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Top 3 Problems with Healthcare Organizations’ Content Strategies


Virtually all healthcare leaders recognize the value of content creation, yet the use of a well-defined content strategy is rare. Here’s how to get yours.





Today, many healthcare companies are treating content strategy as an afterthought, instead creating loads of content-an archive of disconnected messages without strategic business purpose. When working with healthcare companies, we often discover different functional teams creating their own content in silos. This leads to disjointed messages and inconsistent experiences across websites, events, pitch materials, social channels, and traditional advertising.  Others have struggled to realize or identify the impact of the resources they dedicate to content. Content has become a primary growth driver in many industries, and healthcare organizations are looking to harness their content to accomplish their brand and business goals. 

As healthcare companies revisit their content strategies, we see them struggle with the following three issues: 

  • Lack of strategic vision.

Most healthcare organizations today are creating content.  A lot of it. But content creation doesn’t equal strategy. And while content goes well beyond social media, all it takes a quick scan of your social feeds to spot symptoms. Does it range from recipes to health plans to blockchain trends?  If so, you might be lacking a well-defined strategy, grounded in audience needs. Based on Altimeter research, the best content strategies typically fall into one of five archetypes. Novo Nordisk is a great example of using one of the archetypes, Content as Community, using passions and lifestyle content as a way to connect diabetes patients and professionals with shared interests. The value it gets from these efforts is that customers see the brand as a real member of the community. A common vision ensures that content produced across the company takes a unified approach to meeting brand and business needs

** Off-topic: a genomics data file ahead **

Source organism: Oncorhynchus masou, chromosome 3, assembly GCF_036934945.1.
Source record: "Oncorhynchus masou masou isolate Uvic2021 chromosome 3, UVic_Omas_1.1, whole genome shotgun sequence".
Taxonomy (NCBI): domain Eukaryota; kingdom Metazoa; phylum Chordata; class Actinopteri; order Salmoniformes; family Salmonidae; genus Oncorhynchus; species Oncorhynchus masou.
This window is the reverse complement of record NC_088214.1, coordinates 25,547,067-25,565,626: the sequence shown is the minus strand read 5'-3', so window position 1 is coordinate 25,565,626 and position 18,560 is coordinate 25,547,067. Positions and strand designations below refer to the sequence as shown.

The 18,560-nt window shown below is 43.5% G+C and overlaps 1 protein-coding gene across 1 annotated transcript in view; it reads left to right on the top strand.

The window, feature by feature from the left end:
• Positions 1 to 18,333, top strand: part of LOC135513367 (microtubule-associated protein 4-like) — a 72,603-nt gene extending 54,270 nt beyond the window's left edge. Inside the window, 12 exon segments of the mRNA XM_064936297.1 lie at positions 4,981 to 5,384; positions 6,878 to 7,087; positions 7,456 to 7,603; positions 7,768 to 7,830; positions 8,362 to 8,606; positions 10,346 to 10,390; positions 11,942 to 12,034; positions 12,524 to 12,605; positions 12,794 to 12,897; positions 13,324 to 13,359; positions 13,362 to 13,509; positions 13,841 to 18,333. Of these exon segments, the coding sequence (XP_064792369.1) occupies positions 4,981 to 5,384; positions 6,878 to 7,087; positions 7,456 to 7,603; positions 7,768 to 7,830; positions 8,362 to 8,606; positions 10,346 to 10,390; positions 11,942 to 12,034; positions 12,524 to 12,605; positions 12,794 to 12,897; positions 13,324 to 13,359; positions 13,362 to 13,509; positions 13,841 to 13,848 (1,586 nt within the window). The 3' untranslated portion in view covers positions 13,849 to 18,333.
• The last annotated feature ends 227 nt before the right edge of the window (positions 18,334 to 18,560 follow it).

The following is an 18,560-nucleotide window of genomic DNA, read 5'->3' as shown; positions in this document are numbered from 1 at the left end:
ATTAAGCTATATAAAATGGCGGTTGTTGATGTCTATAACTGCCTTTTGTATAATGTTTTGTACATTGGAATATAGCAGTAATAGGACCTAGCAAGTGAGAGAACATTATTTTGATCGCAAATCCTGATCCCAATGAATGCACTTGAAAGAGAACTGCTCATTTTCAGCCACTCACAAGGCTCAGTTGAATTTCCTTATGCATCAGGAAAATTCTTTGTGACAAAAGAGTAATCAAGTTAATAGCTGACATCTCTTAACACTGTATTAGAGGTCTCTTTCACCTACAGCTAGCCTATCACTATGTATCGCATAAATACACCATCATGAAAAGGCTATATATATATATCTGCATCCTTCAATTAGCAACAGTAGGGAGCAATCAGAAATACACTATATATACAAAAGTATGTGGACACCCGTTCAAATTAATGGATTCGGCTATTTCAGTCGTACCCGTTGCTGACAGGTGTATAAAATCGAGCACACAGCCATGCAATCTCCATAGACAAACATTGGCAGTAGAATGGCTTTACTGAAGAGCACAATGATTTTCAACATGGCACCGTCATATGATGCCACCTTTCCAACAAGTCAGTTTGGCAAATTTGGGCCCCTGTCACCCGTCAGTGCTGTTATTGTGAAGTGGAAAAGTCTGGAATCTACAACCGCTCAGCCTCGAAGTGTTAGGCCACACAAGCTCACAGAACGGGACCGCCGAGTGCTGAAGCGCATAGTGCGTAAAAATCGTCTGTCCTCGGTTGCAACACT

2.  Lack of test-and-learn culture.
Ongoing measurement and optimization of content is a challenge across nearly all industries. This challenge is compounded for healthcare companies due to leaner marketing budgets and a cultural aversion to rolling out a pilot and adjusting as you grow. The practice of medicine requires leaders to rigorously test and prove new ideas, formats, and channels when it comes to engaging and treating patients. Similarly, healthcare companies need to test new messages, channels, and formats to best engage audiences with their content. When it comes to creating great content, these organizations need to embrace the modern digital practice of launching a ‘minimal-viable-product’ and use in-market performance to refine and optimize it. Oscar Health continues to be a leader in driving relevance through its content, and is constantly learning and refining their marketing, messaging and platforms. Moreover, your current customer experience management (CEM) platform-whatever system you’re already using to create and measure your content – is designed to help you optimize it.  A clear understanding of performance goals paired with the right CEM platform helps iterate and optimize content to ensure it’s getting the results outlined by your content strategy vision.